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Wednesday, July 09, 2008 DL, Community Member, asks

Q: What causes fat necrosis and what can be done when it occurs

I was diagnosed with Breast Cancer in March 2007. I had to do a mastectomy as the lump was under the nipple and as the nipple could not be spared, a mastectomy was recommended.  Subsequently found that it was DCIS though my 16 lymph nodes were removed during surgery. The Mass was 6cms. Radiation and Tamoxifen was recommended. Radiation lasted 5 weeks daily. Tamoxifen for 5 years. Since doing radiation developed a cough and fever etc. This was sorted out eventually after doing a CT Scan and finding that the lungs were fine. About a month ago discovered a hardened, painful lump within the radiated section near the epi-gastric area. This was ultrasounded and a CT Scan and Fine Needle Biopsy done. Found to be benign and was advised this was "Fat Necrosis."  Would like to know what causes fat necrosis and what can be done when it occurs as it is not getting any smaller and seems to be increasing in size. 

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Answers (3)
PJ Hamel, Health Guide
7/ 9/08 8:54pm

DL, my understanding is that fat necrosis occurs when the tissue isn't receiving sufficient blood or oxygen. Or in your case could be the radiation just somehow killed it, like it killed the cancer cells. If it's getting larger, sounds like it might be continuing to die. What does your surgeon say? Or oncologist? I believe the only thing you can do is remove it; it won't come back to life. Suggest you make a dr. appt. to find out what's up, rather than just let it slide. Good luck- PJH

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Angi, Community Member
7/ 9/08 10:41pm

Hi DL

I have fat necrosis in one of my partially reconstructed breast, which is on hold as my cancer returned and I am in the middle of radiation.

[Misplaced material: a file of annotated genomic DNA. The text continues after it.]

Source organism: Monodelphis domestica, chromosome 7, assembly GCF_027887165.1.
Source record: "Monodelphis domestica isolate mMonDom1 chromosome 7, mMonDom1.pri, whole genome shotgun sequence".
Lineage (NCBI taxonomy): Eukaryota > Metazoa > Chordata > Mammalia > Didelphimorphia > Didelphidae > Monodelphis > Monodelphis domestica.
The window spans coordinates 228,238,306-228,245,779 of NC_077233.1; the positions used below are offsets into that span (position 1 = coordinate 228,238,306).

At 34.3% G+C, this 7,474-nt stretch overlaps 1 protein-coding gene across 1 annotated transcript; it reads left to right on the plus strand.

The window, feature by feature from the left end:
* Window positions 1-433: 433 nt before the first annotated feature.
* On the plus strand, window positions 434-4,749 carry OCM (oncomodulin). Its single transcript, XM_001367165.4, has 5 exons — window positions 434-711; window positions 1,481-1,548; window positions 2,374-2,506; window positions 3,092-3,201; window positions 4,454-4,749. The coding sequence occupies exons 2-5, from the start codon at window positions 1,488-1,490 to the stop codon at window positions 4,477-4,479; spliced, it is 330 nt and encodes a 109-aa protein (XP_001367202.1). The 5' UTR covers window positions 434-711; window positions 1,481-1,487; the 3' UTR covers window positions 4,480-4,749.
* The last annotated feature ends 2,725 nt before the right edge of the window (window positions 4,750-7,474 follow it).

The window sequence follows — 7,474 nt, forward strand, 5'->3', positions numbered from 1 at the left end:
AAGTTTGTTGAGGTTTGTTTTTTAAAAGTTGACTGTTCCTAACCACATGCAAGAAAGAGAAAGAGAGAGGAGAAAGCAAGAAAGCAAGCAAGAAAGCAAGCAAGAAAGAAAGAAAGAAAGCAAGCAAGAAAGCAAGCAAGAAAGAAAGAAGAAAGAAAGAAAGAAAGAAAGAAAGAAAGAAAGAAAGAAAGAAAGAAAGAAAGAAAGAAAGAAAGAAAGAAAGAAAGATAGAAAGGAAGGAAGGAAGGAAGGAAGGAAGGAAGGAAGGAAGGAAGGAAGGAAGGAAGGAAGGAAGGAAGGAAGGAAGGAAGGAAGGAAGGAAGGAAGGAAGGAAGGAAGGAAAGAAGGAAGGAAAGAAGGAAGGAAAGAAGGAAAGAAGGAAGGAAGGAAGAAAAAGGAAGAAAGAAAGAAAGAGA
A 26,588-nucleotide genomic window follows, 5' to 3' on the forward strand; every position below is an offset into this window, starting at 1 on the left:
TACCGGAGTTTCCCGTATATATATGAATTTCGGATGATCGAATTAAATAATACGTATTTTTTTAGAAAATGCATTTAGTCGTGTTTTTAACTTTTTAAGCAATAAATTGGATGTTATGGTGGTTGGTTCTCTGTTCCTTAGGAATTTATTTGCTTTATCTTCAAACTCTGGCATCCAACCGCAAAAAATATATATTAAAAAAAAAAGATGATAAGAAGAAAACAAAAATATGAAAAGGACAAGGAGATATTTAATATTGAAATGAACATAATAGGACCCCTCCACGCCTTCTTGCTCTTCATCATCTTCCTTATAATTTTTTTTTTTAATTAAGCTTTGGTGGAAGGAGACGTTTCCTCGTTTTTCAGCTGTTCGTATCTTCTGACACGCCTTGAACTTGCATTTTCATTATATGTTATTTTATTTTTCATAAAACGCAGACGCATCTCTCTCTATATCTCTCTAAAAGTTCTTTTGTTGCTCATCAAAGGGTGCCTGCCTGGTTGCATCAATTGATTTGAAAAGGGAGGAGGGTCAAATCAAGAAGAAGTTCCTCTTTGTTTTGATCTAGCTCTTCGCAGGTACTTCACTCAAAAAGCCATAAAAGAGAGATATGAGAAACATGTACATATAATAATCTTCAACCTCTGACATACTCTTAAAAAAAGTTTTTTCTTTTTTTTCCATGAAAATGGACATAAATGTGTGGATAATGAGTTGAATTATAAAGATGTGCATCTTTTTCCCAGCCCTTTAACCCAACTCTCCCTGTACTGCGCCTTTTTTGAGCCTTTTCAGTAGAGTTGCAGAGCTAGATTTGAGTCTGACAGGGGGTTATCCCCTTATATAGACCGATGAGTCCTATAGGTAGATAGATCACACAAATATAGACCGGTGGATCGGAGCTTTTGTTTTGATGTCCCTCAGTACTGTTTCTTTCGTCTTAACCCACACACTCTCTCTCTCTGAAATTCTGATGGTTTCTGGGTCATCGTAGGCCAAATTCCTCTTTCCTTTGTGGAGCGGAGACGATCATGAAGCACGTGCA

My plastic surgeon is not concerned with the unpleasant hard spot cause he will remove it when it comes time to finish the reconstruction process.

Fat necrosis usually occurs around an incision site, and I've been told that you should gently massage the tissue anytime after a surgery has healed to help keep the tissue soft.

Since I still have my tissue expanders in until I complete radiation, I had to be warned of what could possibly occur with them in.  I can develop little hard spots in the tissue around my expander.  It is a risk, but I know my plastic surgeon will remove any hard spots when we do the final surgery.

The only way to get rid of the necrosis is to have it surgically removed - and yes the spots can grow larger - as PJ said it is due to a lack of blood circulation to that area.  I beleive that it is never to late to start massaging it, but it will not make it go away, just help prevent it from getting bigger. 

See you surgeon, he will probably do like a lumpectomy to remove the dead tissue.  As far as I know the necrosis poses no real threat, it's just unpleasant to have hard breast.  So make sure that if you do go the removal route to massage the tissue as soon as the incision has healed.

Good luck to you!

Angi

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linaka, Community Member
7/12/08 4:38pm

I had a lumpectomy, with chemo and radiation Jan 05-Sept 05, this year the indentation seemed deeper and I was having pain (right around incision and radiation site) and had ultrasound and another experimental imaging technique (called sonocine) and they both indicated a mass that has been labelled as

 "probably fat necrosis."  Doctors have not recommended I do anything- no removal, no massage, just monitoring, and they said the pains may continue for years.

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By DL, Community Member— Last Modified: 11/01/12, First Published: 07/09/08